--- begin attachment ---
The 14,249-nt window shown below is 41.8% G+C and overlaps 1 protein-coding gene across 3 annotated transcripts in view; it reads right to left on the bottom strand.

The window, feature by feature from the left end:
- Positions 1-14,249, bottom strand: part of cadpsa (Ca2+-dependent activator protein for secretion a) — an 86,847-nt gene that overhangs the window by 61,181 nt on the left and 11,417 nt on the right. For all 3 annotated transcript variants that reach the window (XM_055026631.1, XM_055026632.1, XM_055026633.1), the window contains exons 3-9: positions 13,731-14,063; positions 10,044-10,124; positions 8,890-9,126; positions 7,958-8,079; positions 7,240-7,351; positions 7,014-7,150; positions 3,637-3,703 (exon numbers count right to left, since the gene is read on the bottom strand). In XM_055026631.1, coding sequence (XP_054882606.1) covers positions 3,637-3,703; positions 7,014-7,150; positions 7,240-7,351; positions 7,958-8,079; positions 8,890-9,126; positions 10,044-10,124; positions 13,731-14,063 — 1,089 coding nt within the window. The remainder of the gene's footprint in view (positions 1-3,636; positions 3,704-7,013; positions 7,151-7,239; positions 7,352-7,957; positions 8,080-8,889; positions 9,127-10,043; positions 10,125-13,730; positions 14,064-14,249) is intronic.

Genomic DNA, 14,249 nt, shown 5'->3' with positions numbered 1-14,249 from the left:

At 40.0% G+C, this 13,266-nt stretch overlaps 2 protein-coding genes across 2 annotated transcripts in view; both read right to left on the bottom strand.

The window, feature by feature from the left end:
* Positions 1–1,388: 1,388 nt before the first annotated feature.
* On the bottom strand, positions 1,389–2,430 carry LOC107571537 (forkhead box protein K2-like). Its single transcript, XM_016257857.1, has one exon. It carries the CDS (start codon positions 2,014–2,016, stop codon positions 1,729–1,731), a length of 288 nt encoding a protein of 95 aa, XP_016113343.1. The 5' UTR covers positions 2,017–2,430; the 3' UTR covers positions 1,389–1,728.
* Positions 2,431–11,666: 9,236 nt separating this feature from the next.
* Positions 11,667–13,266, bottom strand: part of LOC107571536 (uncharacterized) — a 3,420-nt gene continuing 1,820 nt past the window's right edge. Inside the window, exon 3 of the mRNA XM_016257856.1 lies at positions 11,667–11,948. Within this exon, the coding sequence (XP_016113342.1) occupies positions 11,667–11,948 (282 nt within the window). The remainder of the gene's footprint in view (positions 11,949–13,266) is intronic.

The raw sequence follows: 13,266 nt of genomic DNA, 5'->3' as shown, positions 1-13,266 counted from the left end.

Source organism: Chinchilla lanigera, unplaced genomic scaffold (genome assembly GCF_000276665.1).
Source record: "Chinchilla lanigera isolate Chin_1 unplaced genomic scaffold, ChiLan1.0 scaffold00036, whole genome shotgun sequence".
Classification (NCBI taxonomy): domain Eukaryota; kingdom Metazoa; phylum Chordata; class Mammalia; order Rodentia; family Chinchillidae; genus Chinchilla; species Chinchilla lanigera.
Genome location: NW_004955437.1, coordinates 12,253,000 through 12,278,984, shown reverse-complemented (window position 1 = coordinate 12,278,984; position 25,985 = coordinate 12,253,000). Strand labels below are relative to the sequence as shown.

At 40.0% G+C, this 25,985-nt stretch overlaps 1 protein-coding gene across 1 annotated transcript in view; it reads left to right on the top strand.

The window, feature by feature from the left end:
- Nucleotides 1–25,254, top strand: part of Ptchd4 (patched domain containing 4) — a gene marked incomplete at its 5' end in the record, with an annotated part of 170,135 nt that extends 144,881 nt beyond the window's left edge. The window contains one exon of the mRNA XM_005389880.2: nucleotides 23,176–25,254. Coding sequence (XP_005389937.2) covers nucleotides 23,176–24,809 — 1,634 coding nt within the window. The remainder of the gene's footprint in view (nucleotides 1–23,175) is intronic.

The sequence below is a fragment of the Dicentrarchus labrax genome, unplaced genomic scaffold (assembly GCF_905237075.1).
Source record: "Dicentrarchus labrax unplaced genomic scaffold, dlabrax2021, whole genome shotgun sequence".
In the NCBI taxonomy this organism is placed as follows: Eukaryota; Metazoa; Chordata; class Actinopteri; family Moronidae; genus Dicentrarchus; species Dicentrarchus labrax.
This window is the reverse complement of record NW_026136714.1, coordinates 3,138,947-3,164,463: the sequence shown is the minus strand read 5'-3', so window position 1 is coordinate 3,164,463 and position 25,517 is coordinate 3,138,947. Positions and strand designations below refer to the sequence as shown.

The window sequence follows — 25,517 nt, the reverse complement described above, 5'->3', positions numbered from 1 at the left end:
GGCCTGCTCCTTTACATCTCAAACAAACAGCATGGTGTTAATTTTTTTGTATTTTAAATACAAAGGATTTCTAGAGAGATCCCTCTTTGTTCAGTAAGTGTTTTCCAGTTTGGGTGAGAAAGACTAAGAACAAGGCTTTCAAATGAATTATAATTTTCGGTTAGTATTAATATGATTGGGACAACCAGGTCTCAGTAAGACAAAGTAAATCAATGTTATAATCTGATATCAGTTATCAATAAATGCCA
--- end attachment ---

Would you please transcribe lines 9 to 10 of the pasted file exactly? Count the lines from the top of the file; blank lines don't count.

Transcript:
* Positions 2,431–11,666: 9,236 nt separating this feature from the next.
* Positions 11,667–13,266, bottom strand: part of LOC107571536 (uncharacterized) — a 3,420-nt gene continuing 1,820 nt past the window's right edge. Inside the window, exon 3 of the mRNA XM_016257856.1 lies at positions 11,667–11,948. Within this exon, the coding sequence (XP_016113342.1) occupies positions 11,667–11,948 (282 nt within the window). The remainder of the gene's footprint in view (positions 11,949–13,266) is intronic.